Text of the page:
Research Topics

Our research aims at understanding social judgments and social behavior by identifying their underlying processes.

A main focus is on attitude formation, attitude change and the attitude-behavior relationship. 

Our research addresses a variety of real-world issues, including extremism, radicalization, climate change, meat consumption, and social movements.  We use a variety of research methods, like experimental games, lab and field experiments, psychophysiological measurements, virtual reality, and surveys.

Our research is related to political psychology, developmental psychology, environmental psychology and stress research.

Trust in Politics and Radicalisation

Walther, E., & Isemann, S.D., (2019). Einführung: Psychologische Erklärungen für den Erfolg der AfD. (introduction: Why is the AfD  successful?) In E. Walther & S. D. Isemann (Eds.), Die AfD – psychologisch betrachtet (pp.2-26). (The psychology of the AfD) Wiesbaden: Springer.

Walther, E., & Zoeller, M.A. (2014). Die Psychologie kriminalitätsbezogener Radikalisierung – Eine Einführung. (The psychology of criminal radicalisation). Zeitschrift für Internationale Strafrechtsdogmatik, 9, 377-379.

Social Movements

Isemann, S. D., Walther, E., Solfrank, S., & Wilbertz, F. (2019). Peacefully changing the world: Political system support facilitates peaceful, but prevents violent protest orientation among school students. Peace and Conflict: Journal of Peace Psychology. Advance online publication.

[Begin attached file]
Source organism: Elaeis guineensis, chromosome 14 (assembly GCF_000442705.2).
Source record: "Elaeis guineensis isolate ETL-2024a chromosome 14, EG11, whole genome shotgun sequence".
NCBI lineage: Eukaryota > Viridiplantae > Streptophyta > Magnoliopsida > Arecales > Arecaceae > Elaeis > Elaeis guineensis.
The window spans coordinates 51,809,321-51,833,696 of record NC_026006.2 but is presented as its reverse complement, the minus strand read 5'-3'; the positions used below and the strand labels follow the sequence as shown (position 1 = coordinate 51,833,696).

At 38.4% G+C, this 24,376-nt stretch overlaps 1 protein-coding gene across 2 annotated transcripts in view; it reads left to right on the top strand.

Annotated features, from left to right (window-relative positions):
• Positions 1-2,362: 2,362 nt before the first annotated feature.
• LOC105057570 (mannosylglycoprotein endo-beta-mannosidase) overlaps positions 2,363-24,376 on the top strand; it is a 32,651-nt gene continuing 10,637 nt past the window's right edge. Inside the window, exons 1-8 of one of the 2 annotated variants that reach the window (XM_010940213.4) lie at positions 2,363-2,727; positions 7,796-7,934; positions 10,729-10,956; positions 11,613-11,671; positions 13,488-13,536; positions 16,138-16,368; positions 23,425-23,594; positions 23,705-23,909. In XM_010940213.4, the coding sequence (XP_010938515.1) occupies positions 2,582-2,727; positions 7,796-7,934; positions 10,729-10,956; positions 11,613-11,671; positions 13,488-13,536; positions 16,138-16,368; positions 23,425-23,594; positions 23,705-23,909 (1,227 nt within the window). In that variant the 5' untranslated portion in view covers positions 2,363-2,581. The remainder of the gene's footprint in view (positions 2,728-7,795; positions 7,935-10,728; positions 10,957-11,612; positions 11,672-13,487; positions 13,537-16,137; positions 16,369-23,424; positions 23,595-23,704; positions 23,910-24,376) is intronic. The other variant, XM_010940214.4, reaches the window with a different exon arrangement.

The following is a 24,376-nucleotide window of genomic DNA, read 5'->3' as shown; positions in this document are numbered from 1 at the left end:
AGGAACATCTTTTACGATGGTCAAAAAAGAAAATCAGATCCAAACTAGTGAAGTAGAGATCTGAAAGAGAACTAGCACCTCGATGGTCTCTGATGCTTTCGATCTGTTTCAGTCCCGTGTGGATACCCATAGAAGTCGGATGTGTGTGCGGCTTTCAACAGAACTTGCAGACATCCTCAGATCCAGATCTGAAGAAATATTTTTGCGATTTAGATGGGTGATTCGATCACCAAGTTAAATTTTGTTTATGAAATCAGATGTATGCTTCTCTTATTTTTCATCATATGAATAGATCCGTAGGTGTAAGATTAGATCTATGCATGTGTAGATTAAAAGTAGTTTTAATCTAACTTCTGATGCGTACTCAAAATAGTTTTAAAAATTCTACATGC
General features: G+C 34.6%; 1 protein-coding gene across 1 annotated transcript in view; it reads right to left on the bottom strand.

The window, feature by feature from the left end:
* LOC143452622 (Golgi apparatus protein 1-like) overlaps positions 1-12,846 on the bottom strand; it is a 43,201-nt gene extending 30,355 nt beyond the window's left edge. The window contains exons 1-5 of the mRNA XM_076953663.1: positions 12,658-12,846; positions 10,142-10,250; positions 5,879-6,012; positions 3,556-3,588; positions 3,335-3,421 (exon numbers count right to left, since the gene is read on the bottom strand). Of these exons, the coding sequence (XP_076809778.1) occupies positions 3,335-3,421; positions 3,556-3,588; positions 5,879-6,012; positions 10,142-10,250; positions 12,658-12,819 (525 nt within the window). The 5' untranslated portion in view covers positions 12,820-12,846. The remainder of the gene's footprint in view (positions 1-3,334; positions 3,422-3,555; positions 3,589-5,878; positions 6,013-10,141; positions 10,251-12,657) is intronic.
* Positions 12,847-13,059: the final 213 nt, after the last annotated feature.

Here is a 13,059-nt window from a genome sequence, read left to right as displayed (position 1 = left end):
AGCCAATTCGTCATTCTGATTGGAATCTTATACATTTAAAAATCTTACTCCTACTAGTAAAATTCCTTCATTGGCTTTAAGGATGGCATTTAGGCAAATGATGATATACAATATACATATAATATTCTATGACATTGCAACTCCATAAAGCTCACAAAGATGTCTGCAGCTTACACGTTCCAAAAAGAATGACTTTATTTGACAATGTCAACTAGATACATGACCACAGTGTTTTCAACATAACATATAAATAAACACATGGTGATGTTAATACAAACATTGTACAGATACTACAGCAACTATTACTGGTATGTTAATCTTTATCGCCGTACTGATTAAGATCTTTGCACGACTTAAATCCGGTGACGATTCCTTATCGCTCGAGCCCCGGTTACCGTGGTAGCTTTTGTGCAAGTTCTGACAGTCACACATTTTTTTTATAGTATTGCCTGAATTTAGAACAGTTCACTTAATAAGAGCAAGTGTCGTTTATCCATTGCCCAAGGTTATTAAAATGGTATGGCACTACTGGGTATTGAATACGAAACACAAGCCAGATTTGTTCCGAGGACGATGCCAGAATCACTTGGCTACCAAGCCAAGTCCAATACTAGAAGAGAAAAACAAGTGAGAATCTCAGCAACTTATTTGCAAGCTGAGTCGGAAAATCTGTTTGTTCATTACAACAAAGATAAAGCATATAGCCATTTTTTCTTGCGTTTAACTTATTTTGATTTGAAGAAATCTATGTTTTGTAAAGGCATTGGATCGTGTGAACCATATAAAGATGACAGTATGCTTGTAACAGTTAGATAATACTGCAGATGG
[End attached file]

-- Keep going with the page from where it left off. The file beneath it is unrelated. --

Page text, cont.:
Attitude formation and change

Walther, E., Blask, K, Halbeisen, G., & Frings, C. (2019). An action control perspective of evaluative conditioning. European Review of Social Psychology, 30, 271-310. doi: 10.1080/10463283.2019.1699743

Blask, K., Frings, C., & Walther, E. (2016). Doing is for feeling. Journal of Experimental Psychology: General, 145, 1263-1268. doi:10.1037/xge0000211

Materialism and happiness

Geenen, N.Y.R., Hoheluchter, M., Langholf, V., & Walther, E. (2014). The beneficial effects of prosocial spending in happiness: Work hard, make money and spend it to others? Journal of Positive Psychology, 9, 204-208.

(Bad) habits, environmental psychology and existential threat

Buttlar, B., Latz, M., & Walther, E. (2017). Breaking bad: Existential threat decreases pro-environmental behavior. Basic and Applied Social Psychology, 4, 153-167.

Buttlar, B., Walther, E., Pohl, C., & Gierens, A. (2020): Mind the gap between feeling bad and feeling dead: Stress but not death reminders elicit endocrine responses. Death Studies.